When did your eating disorder start?
Right before I became a Christian, three weeks before leaving for college. One day I ate too much and forced myself to throw up to relieve that too-full feeling. When I realized doing this would allow me to eat whatever I wanted without having to burn off the calories, I started bingeing and purging regularly. I was a perfectionist who put pressure on myself to do everything rightincluding looking good. Unfortunately, becoming a Christian only intensified that, as I thought I had to be perfect in order to please God. At that point, I had zeal for God, but I didn't yet understand his grace and mercy.
How did you become a Christian?
When I was growing up, I loved sports and desperately wanted to become a basketball coach. When I blew out my knee in high school, I no longer had a driving goal to give my life meaning, and I became increasingly angry. I fell into the party life and started smoking and drinking.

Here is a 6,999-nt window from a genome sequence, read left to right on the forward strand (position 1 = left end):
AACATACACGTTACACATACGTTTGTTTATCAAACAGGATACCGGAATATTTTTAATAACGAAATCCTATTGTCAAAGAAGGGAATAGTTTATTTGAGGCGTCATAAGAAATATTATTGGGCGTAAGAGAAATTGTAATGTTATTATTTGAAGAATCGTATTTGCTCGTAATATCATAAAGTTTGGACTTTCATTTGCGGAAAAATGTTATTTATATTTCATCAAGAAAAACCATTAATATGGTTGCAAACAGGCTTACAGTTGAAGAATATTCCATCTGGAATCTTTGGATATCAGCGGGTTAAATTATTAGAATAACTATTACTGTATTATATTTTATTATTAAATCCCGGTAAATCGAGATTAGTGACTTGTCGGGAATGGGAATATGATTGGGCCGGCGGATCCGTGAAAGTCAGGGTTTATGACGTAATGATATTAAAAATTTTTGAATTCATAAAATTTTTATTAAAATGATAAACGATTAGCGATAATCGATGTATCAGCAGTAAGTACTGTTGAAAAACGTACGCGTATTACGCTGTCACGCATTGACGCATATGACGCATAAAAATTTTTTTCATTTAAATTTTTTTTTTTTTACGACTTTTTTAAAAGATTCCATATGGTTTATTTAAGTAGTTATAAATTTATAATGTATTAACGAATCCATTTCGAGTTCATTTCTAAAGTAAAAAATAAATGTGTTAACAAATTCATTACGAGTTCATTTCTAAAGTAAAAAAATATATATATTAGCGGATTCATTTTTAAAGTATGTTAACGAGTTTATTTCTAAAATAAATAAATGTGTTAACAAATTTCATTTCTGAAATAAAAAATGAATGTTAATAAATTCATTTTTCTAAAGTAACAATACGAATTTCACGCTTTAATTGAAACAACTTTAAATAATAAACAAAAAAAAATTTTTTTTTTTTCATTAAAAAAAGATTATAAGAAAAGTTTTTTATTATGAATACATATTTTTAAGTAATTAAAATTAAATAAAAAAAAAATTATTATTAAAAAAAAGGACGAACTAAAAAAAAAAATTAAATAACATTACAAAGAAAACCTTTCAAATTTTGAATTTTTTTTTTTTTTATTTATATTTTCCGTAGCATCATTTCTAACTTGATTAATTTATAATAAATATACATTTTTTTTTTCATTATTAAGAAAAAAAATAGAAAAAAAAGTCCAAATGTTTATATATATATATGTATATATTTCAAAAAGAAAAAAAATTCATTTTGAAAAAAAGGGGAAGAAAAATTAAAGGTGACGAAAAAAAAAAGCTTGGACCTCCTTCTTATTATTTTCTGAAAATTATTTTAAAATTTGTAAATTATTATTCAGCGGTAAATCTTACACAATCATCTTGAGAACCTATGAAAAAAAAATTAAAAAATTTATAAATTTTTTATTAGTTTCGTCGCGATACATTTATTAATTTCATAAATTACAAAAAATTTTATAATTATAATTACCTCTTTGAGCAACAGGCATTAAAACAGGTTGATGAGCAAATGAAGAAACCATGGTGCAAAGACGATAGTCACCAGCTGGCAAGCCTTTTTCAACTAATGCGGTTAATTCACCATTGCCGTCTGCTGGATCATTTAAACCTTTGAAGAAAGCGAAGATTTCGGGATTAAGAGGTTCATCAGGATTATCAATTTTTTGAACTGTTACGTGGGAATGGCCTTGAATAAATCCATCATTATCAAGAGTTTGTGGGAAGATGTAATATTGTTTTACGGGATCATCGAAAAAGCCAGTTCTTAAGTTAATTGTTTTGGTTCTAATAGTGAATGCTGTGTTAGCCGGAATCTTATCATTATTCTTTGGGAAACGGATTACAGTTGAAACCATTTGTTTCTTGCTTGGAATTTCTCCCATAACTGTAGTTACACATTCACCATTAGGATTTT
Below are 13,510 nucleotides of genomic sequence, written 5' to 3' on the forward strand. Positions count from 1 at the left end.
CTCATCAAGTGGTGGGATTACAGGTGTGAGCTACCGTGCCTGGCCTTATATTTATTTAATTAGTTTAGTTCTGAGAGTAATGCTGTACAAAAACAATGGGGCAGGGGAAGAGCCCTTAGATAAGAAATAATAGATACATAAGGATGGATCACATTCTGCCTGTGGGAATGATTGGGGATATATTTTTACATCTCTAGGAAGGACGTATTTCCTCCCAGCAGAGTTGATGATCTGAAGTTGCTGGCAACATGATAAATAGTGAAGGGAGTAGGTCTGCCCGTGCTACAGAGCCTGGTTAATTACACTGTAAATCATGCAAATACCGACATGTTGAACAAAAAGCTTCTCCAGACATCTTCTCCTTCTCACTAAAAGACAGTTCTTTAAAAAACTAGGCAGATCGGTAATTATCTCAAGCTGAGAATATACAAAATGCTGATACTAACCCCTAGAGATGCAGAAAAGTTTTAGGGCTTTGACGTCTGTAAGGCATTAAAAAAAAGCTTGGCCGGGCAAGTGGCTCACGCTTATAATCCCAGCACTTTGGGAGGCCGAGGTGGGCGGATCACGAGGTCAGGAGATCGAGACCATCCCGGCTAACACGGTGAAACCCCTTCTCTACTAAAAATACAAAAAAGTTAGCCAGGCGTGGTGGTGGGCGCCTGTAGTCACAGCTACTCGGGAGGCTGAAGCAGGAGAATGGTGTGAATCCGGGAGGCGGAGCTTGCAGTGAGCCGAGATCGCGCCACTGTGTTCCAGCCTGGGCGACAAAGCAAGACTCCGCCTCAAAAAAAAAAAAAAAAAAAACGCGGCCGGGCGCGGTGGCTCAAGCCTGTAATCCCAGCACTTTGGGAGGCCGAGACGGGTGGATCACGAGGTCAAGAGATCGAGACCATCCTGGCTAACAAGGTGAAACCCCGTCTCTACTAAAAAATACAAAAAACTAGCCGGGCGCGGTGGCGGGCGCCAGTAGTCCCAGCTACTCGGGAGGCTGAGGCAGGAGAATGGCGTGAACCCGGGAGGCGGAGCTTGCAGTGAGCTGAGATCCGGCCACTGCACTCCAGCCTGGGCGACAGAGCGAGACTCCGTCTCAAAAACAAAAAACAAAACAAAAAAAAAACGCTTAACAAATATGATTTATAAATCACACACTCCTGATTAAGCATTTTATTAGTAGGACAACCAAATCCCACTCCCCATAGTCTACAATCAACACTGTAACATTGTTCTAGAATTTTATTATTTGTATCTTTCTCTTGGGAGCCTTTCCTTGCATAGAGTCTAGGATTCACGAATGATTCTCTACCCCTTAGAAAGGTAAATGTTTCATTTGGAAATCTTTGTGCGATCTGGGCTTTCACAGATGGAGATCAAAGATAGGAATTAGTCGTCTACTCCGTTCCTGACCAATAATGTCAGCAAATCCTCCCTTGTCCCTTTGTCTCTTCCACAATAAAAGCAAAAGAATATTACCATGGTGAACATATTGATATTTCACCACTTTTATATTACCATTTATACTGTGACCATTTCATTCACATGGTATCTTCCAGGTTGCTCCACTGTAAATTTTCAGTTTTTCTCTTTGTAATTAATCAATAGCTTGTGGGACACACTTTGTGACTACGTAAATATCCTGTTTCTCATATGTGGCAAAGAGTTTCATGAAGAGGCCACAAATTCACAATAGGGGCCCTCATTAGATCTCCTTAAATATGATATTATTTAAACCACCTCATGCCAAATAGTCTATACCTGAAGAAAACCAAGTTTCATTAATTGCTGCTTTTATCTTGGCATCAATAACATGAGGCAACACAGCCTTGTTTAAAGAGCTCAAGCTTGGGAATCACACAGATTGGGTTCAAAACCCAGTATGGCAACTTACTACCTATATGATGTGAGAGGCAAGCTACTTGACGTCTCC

By the summer before college, I recognized the emptiness of this lifestyle. When my friend Cleta invited me to a revival meeting, I reluctantly went. Unbeknownst to me, Cleta had been praying I'd become a Christ-follower for three years. I'd been raised in a church-going home and even served as the president of my youth group, but it was more like a social club to me. I hadn't given my heart to JesusI was too busy living life my way.
At this revival meeting, however, I heard people share about their personal, day-to-day relationship with Jesus. I was especially moved by the young people who shared how Jesus filled the void in their lives, giving them purpose and directionthe very things I lacked. Several days later I called Cleta, and with her help, I prayed to become a Christian. A couple weeks later, I left for college.
Did you end your rebellious lifestyle?
I stopped smoking and drinking right away; I'd grown tired of those things anyway. But the bulimia was more difficult to shake. I was away from my family, living in an apartment with a friend, so it was easy to hide.
Back then, I didn't know there was such a thing as an eating disorder. I'd never even heard that term. I knew what I was doing was wrong, but there was no one to turn to. If I'd known someone else with an eating disorder, I would have talked to her.
For Further StudyDownloadable resources to go deeper
- Carolyn Custis James: What It Means to Be a Woman in MinistryeBook Format Available! Author and speaker Carolyn Custis James offers leadership insights for women.